June 22, 2012
“On behalf of its Hawaiian members, who include consumers, commercial and recreational fishermen and Native Hawaiians, advocacy group Food & Water Watch filed an appeal today in its case challenging the legality of Kona Blue Water Farms’ Velella aquaculture project in federal waters off of Hawai’i. This means that the federal district court’s decision allowing the permit will be reviewed by the U.S. Court of Appeals for the Ninth Circuit.
Food & Water Watch strongly believes that aquaculture facilities should not be permitted in federal waters, especially when a regional fishery management council does not authorize them. We do not think this is what Congress contemplated when they enacted our nation’s fishing laws.
April 30, 2012
Statement: We are very disappointed by the court’s decision, which seems to say that aquaculture facilities can be permitted in federal waters, even if not authorized by a regional fishery management council. We do not think this is what Congress contemplated when they enacted our nation’s fishing laws, and we are currently considering all of our legal options, including an appeal.
April 11, 2012
Food & Water Watch Announces New Program Scrutinizing Market-Based Schemes Affecting Common Resources
Press Release: Today, national consumer organization Food & Water Watch announced a new program to scrutinize the largely unchallenged claims that market-based schemes like pollution trading, water markets, privatization and commodification of common resources will help reduce pollution and manage our water resources.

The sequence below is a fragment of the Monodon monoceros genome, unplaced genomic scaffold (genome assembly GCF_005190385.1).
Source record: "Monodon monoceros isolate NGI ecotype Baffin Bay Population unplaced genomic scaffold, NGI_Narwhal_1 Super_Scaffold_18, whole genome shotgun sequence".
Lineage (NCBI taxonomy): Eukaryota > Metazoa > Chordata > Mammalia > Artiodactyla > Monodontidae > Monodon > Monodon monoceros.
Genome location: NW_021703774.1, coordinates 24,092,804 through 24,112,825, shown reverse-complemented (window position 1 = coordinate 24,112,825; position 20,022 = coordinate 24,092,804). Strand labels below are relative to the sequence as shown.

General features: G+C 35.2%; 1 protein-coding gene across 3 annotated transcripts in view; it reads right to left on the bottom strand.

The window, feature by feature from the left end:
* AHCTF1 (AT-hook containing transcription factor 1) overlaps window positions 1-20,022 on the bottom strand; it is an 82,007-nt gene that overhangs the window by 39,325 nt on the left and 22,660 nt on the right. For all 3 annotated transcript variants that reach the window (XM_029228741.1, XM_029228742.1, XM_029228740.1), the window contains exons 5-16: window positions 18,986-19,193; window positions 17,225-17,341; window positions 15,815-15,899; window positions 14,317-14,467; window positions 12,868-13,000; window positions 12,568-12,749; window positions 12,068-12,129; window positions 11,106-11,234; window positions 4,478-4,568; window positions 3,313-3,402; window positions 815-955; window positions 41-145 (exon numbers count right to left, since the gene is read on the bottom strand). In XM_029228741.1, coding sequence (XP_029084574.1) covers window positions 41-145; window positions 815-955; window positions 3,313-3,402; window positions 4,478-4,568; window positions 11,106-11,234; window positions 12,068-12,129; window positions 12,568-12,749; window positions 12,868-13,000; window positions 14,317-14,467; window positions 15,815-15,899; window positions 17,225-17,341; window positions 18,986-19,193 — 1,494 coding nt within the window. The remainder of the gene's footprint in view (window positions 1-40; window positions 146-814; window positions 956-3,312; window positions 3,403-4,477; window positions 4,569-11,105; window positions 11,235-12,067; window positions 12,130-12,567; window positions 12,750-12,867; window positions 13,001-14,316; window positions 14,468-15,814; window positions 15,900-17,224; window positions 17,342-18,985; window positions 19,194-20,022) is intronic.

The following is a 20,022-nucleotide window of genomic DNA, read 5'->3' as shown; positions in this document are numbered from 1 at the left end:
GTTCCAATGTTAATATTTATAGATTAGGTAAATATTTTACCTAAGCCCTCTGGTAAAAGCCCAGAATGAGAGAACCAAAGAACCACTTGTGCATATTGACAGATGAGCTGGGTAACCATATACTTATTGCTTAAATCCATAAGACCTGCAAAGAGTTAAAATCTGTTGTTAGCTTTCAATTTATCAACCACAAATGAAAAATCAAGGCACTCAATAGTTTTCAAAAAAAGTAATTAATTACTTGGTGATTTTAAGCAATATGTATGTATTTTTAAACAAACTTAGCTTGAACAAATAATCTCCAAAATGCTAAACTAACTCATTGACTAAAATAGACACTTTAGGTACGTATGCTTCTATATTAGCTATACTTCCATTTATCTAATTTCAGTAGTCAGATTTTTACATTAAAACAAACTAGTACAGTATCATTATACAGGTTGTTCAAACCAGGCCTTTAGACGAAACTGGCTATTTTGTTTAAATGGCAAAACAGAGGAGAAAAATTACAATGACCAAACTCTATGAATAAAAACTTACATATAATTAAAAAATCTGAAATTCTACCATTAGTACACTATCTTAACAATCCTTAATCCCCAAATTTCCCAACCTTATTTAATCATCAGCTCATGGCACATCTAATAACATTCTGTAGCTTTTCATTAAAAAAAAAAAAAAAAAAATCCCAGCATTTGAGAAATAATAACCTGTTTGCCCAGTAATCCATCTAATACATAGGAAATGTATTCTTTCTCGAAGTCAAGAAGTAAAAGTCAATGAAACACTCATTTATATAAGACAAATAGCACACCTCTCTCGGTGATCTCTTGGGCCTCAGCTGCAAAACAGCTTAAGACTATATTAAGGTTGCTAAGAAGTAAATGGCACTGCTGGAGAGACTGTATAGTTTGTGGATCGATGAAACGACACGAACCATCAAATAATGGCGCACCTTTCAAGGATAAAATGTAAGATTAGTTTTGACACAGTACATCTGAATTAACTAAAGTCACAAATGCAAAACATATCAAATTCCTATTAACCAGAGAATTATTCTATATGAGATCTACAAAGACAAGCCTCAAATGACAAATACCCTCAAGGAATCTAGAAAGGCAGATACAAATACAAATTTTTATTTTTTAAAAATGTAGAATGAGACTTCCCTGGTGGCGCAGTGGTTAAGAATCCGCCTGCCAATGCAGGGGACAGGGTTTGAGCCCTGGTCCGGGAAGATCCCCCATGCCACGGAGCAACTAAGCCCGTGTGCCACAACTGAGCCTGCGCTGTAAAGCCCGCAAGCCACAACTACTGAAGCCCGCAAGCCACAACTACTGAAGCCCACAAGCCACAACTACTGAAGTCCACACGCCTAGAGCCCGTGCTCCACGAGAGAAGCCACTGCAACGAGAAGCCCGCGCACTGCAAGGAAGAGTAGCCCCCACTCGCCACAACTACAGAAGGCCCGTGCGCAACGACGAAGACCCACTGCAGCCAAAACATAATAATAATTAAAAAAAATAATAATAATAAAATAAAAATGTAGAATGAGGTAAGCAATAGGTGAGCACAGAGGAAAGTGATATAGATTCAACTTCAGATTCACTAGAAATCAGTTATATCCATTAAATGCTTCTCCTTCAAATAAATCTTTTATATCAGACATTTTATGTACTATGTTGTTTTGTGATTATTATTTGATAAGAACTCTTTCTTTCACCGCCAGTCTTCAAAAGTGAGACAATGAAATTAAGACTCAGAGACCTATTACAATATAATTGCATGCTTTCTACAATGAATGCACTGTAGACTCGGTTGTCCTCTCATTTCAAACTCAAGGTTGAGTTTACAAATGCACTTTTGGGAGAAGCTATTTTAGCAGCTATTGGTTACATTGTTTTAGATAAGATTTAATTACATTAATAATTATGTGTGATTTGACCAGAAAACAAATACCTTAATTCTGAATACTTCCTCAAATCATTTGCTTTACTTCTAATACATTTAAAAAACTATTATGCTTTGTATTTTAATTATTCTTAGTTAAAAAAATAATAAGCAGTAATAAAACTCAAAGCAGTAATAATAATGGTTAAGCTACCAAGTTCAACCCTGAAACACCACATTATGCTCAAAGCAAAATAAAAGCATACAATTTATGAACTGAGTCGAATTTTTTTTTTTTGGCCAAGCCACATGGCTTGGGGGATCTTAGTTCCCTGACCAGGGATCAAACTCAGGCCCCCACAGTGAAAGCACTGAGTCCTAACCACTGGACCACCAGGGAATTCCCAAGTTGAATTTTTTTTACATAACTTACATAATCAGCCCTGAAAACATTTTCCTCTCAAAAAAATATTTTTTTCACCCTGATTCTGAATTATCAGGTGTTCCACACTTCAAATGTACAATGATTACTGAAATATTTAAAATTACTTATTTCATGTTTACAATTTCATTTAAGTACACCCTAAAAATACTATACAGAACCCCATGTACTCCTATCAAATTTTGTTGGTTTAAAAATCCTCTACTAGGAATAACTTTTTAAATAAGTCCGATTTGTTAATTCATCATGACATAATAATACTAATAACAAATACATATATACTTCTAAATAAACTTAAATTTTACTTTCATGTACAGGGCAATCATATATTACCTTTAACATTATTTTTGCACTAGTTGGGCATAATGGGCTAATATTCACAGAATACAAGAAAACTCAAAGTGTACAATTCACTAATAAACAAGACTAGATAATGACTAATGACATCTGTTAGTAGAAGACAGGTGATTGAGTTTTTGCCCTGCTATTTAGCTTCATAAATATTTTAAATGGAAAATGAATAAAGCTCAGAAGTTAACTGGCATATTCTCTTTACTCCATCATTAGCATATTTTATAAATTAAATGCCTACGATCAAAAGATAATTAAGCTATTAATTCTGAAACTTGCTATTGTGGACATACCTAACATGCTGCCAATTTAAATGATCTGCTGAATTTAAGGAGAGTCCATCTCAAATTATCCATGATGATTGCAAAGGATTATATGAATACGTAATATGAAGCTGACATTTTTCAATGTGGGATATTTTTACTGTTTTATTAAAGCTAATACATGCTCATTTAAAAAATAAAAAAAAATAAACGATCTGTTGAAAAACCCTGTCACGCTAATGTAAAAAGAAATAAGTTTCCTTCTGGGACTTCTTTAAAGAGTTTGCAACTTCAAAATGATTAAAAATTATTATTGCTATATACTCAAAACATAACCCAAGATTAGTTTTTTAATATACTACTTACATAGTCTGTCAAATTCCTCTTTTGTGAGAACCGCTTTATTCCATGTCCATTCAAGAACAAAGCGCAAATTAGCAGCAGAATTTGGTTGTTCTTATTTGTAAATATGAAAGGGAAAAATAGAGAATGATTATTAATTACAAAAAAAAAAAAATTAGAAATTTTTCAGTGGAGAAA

March 5, 2012
Kampachi Farms LLC Announces First Fish Farm Harvest, But Omits Law Suit and Illegal Operating Permit From Their Message
Statement: “Kampachi Farms Founder Neil Simm’s self-congratulatory announcement of the company’s first successful harvest from the first commercial offshore aquaculture facility in federal waters in the United States is an attempt to paper over the company’s problems. The announcement should have mentioned the lawsuit that was filed by Honolulu-based KAHEA: The Hawaiian Environmental Alliance and Food & Water Watch against federal agencies for allowing Kampachi Farms (formerly Kona Blue Water Farms) to operate their aquaculture farm in federal waters with an illegal permit.
February 1, 2012
New England Fisheries Can Blame Catch Shares for Revenue Consolidation and Underfunded Stock Surveys
Media Statement: Washington, D.C.—“Today, the New England Fishery Management Council takes up a nearly impossible task. Faced with a new, abysmal stock assessment for cod, the Council will be weighing their obligation to preserve fish populations for the future against their responsibilities of managing a healthy fishing industry. Unfortunately, the Council and the National Marine Fisheries Service (NMFS) have spent the last few years painting themselves into a corner. By initiating a catch shares system in New England, the Council and NMFS have restricted their flexibility to mitigate disasters like the dramatic decline of the cod population.
“Early estimates suggest that the allotment of cod for commercial fishermen in 2012 could be 90 percent lower than the catch allowed in 2010. This is likely to result in a 25 percent decline in income for groundfishermen, with fishermen in New Hampshire and Maine hit even harder (91 percent and 54 percent, respectively). The ill-conceived catch share program has already created economic havoc by consolidating the industry. In 2010, 7.6 percent of the fleet accounted for 50 percent of all groundfish revenues. 165 crew jobs were lost in the first year of catch share implementation and 73 boats left the fishery.